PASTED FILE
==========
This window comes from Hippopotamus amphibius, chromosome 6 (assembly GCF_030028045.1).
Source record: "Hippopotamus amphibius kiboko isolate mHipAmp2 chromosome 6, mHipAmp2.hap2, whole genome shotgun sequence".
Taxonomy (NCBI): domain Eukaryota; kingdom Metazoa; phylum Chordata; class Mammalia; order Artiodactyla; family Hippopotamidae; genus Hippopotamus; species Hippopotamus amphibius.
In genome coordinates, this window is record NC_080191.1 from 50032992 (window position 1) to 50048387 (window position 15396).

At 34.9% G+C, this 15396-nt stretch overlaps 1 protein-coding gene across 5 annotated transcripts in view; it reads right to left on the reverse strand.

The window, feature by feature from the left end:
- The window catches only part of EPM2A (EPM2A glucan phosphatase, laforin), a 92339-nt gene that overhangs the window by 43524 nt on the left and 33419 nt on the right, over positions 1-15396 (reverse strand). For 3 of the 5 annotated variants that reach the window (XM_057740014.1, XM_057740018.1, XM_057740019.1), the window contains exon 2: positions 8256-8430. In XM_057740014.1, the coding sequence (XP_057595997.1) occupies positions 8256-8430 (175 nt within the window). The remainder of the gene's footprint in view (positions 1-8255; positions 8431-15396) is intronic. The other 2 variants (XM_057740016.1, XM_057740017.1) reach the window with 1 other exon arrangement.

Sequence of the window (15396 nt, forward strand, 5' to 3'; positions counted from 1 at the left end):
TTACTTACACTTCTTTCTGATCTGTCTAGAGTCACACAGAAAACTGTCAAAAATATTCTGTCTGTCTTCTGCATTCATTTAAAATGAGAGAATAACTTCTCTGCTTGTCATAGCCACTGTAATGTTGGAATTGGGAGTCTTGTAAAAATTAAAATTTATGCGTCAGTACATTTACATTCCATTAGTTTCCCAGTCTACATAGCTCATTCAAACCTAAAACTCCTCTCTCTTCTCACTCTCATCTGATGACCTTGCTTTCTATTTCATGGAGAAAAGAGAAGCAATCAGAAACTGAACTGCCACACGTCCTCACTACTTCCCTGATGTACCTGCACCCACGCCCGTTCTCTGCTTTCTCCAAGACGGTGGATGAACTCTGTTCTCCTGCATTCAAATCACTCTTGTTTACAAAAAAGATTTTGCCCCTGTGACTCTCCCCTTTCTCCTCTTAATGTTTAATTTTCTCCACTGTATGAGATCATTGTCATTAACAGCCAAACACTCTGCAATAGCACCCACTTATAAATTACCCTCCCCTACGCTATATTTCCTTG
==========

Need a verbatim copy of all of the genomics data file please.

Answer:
This window comes from Hippopotamus amphibius, chromosome 6 (assembly GCF_030028045.1).
Source record: "Hippopotamus amphibius kiboko isolate mHipAmp2 chromosome 6, mHipAmp2.hap2, whole genome shotgun sequence".
Taxonomy (NCBI): domain Eukaryota; kingdom Metazoa; phylum Chordata; class Mammalia; order Artiodactyla; family Hippopotamidae; genus Hippopotamus; species Hippopotamus amphibius.
In genome coordinates, this window is record NC_080191.1 from 50032992 (window position 1) to 50048387 (window position 15396).

At 34.9% G+C, this 15396-nt stretch overlaps 1 protein-coding gene across 5 annotated transcripts in view; it reads right to left on the reverse strand.

The window, feature by feature from the left end:
- The window catches only part of EPM2A (EPM2A glucan phosphatase, laforin), a 92339-nt gene that overhangs the window by 43524 nt on the left and 33419 nt on the right, over positions 1-15396 (reverse strand). For 3 of the 5 annotated variants that reach the window (XM_057740014.1, XM_057740018.1, XM_057740019.1), the window contains exon 2: positions 8256-8430. In XM_057740014.1, the coding sequence (XP_057595997.1) occupies positions 8256-8430 (175 nt within the window). The remainder of the gene's footprint in view (positions 1-8255; positions 8431-15396) is intronic. The other 2 variants (XM_057740016.1, XM_057740017.1) reach the window with 1 other exon arrangement.

Sequence of the window (15396 nt, forward strand, 5' to 3'; positions counted from 1 at the left end):
TTACTTACACTTCTTTCTGATCTGTCTAGAGTCACACAGAAAACTGTCAAAAATATTCTGTCTGTCTTCTGCATTCATTTAAAATGAGAGAATAACTTCTCTGCTTGTCATAGCCACTGTAATGTTGGAATTGGGAGTCTTGTAAAAATTAAAATTTATGCGTCAGTACATTTACATTCCATTAGTTTCCCAGTCTACATAGCTCATTCAAACCTAAAACTCCTCTCTCTTCTCACTCTCATCTGATGACCTTGCTTTCTATTTCATGGAGAAAAGAGAAGCAATCAGAAACTGAACTGCCACACGTCCTCACTACTTCCCTGATGTACCTGCACCCACGCCCGTTCTCTGCTTTCTCCAAGACGGTGGATGAACTCTGTTCTCCTGCATTCAAATCACTCTTGTTTACAAAAAAGATTTTGCCCCTGTGACTCTCCCCTTTCTCCTCTTAATGTTTAATTTTCTCCACTGTATGAGATCATTGTCATTAACAGCCAAACACTCTGCAATAGCACCCACTTATAAATTACCCTCCCCTACGCTATATTTCCTTG